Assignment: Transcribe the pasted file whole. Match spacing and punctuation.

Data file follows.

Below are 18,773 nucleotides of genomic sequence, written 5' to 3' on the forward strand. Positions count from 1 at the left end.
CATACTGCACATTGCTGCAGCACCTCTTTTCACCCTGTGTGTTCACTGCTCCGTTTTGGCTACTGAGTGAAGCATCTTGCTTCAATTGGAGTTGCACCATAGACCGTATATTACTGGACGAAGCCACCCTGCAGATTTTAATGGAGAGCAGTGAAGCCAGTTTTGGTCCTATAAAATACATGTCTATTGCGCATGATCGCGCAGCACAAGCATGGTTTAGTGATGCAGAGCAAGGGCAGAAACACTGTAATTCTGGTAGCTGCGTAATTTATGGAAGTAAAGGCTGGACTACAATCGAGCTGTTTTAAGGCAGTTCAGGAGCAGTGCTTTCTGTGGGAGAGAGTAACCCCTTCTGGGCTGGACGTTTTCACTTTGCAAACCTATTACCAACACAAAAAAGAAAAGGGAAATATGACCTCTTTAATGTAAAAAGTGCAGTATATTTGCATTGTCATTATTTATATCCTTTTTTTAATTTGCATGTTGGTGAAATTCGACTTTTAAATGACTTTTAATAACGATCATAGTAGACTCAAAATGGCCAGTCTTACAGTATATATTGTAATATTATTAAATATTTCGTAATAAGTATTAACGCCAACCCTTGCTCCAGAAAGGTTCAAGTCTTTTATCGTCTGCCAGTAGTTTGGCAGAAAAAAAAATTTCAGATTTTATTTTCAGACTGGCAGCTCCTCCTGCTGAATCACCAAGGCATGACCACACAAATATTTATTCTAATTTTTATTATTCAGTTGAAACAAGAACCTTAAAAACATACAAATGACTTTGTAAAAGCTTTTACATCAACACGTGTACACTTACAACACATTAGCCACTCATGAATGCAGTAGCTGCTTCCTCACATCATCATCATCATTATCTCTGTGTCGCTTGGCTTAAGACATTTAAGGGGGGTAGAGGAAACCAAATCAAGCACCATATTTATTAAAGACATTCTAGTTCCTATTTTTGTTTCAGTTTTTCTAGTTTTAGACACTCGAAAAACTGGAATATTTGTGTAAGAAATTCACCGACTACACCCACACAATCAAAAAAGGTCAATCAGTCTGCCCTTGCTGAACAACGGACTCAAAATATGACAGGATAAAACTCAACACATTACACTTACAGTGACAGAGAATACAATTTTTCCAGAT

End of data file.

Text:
Below are 18,773 nucleotides of genomic sequence, written 5' to 3' on the forward strand. Positions count from 1 at the left end.
CATACTGCACATTGCTGCAGCACCTCTTTTCACCCTGTGTGTTCACTGCTCCGTTTTGGCTACTGAGTGAAGCATCTTGCTTCAATTGGAGTTGCACCATAGACCGTATATTACTGGACGAAGCCACCCTGCAGATTTTAATGGAGAGCAGTGAAGCCAGTTTTGGTCCTATAAAATACATGTCTATTGCGCATGATCGCGCAGCACAAGCATGGTTTAGTGATGCAGAGCAAGGGCAGAAACACTGTAATTCTGGTAGCTGCGTAATTTATGGAAGTAAAGGCTGGACTACAATCGAGCTGTTTTAAGGCAGTTCAGGAGCAGTGCTTTCTGTGGGAGAGAGTAACCCCTTCTGGGCTGGACGTTTTCACTTTGCAAACCTATTACCAACACAAAAAAGAAAAGGGAAATATGACCTCTTTAATGTAAAAAGTGCAGTATATTTGCATTGTCATTATTTATATCCTTTTTTTAATTTGCATGTTGGTGAAATTCGACTTTTAAATGACTTTTAATAACGATCATAGTAGACTCAAAATGGCCAGTCTTACAGTATATATTGTAATATTATTAAATATTTCGTAATAAGTATTAACGCCAACCCTTGCTCCAGAAAGGTTCAAGTCTTTTATCGTCTGCCAGTAGTTTGGCAGAAAAAAAAATTTCAGATTTTATTTTCAGACTGGCAGCTCCTCCTGCTGAATCACCAAGGCATGACCACACAAATATTTATTCTAATTTTTATTATTCAGTTGAAACAAGAACCTTAAAAACATACAAATGACTTTGTAAAAGCTTTTACATCAACACGTGTACACTTACAACACATTAGCCACTCATGAATGCAGTAGCTGCTTCCTCACATCATCATCATCATTATCTCTGTGTCGCTTGGCTTAAGACATTTAAGGGGGGTAGAGGAAACCAAATCAAGCACCATATTTATTAAAGACATTCTAGTTCCTATTTTTGTTTCAGTTTTTCTAGTTTTAGACACTCGAAAAACTGGAATATTTGTGTAAGAAATTCACCGACTACACCCACACAATCAAAAAAGGTCAATCAGTCTGCCCTTGCTGAACAACGGACTCAAAATATGACAGGATAAAACTCAACACATTACACTTACAGTGACAGAGAATACAATTTTTCCAGAT